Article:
More than 50 years after Mercedes-Benz launched the bright orange C111 automobile, the company has pulled back the curtains on a stunning reboot.
Called One-Eleven, the two-person all-electric supercar looks like some kind of exotic beetle thanks to its striking orange and black exterior paint.
It also has a super-slim aerodynamic body and upward-opening gullwing doors on each side – much like the DeLorean in the 1985 American sci-fi classic “Back to the Future”.
Inside the One-Eleven is a sci-fi inspired “lounge” interior with two F1-style silver seats and a rectangular steering wheel, as well as a pixelated dashboard, sunroof and ample storage space. storage.
One-Eleven is a reinterpretation of the C111, the experimental vehicle of the 1960s and 1970s, and is even adapted to work with an augmented reality (AR) headset to bring the dashboard navigation elements to life.
Mercedes-Benz has unveiled the One-Eleven concept supercar with gullwing doors that open to reveal a silver “salon”. At the front of the car is a “rectangular element with rounded ends” – a pixelated external display that can display messages to other road users
The German automaker says the concept car “has a seamless blend of muscular lines and elegant curves” and “is more like a sculptural work of art” with its “iconic, minimalist and smooth surface design”.
“It’s beauty and the extraordinary united in a single vision of the future,” said Gorden Wagener, automotive designer of the Mercedes-Benz Group.
“Our all-electric show car vision is the modern interpretation of the C 111, which was avant-garde at the time.
“The element of surprise comes from its exceptionally clean, purist and, at the same time, extremely muscular proportions.”
Mercedes-Benz appears to compare the One-Eleven to a living, breathing animal in its ad, calling it “highly dynamic” with a “low-slung front end” and “muscular rear end.”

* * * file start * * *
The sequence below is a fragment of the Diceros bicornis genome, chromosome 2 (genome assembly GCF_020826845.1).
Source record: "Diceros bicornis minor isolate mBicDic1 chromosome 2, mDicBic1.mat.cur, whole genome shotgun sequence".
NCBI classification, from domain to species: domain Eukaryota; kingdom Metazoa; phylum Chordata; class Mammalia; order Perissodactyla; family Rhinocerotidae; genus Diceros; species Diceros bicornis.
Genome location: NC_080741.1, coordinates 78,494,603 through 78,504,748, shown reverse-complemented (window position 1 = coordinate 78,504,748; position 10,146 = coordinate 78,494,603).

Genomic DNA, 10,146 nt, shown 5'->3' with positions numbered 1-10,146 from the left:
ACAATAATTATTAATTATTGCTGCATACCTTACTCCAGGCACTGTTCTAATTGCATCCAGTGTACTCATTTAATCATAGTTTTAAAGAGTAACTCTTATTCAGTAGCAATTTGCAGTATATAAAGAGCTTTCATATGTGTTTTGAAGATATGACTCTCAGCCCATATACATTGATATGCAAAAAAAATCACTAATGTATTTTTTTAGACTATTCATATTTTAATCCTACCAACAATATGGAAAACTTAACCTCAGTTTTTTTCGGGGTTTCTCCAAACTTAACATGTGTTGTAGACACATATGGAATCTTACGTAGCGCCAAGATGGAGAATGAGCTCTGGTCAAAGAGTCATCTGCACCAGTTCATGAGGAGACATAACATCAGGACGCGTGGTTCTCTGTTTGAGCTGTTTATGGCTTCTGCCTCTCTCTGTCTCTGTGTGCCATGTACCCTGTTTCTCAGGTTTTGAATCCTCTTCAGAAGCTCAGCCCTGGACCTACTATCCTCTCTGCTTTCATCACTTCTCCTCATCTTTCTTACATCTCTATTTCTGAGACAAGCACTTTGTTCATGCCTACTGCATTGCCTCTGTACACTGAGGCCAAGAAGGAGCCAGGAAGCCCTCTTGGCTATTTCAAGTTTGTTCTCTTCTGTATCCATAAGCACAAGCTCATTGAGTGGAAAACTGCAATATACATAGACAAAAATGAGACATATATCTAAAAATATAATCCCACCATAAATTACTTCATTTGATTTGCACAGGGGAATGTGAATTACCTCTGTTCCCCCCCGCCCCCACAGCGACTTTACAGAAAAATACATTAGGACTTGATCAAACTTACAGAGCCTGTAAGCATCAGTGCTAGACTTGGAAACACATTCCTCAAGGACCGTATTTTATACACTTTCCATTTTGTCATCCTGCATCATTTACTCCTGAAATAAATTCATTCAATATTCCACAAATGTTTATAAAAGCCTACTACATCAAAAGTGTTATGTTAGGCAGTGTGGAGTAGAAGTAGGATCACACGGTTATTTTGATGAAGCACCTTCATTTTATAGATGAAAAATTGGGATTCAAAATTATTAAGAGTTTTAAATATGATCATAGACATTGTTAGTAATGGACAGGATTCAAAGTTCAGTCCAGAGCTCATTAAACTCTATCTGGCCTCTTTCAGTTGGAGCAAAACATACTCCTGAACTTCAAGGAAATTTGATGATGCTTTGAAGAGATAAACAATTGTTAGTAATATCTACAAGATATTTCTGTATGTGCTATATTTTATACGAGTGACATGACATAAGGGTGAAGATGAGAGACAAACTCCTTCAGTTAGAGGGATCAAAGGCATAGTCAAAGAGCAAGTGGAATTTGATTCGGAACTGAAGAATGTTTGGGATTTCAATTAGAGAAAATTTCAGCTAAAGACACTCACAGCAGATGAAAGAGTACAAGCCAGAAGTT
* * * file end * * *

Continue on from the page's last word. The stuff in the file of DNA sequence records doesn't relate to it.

Indeed, it looks like a brightly colored jungle creature ready to pounce thanks to the swooping front end, which sits only about 20 inches off the ground for greater aerodynamics.
One-Eleven’s acceleration and top speeds are yet to be confirmed, although the original C111 hit 251 miles per hour on a test track in 1979.
The whole One-Eleven is low, as the highest point only reaches 46 inches, or just under 4 feet, although all riders would need the extra height if they don’t want to. not that the butterfly doors touch the ceiling once they’re open.
At the front and rear of the car, where the license plates would be, are a set of “rectangular elements with rounded ends” – which the firm says is a pixelated external screen that can display images. messages to other road users.
Around the two rectangles are rings of light – clear light for the headlights in front and red taillights in the rear.
The new One-Eleven is a reinterpretation of the Mercedes-Benz C111, the company’s experimental vehicle of the 1960s and 1970s
At the front and rear of the car, where the license plates would be, is a “rectangular element with rounded ends” – which the company says is a pixelated external screen that can display messages to others road users.
Mercedes-Benz calls the new design a ‘study’ because it’s not expected to go on sale, but it could be a preview of the kind of machines the company has in the works
On the butterfly doors there are side windows that are opaque from the outside and camouflaged by a pixelated pattern, but from the inside they can be seen on the outside.
But it’s really inside the car that it starts to feel even more futuristic, thanks to what Mercedes-Benz describes as “the first sports car interior with a saloon concept”.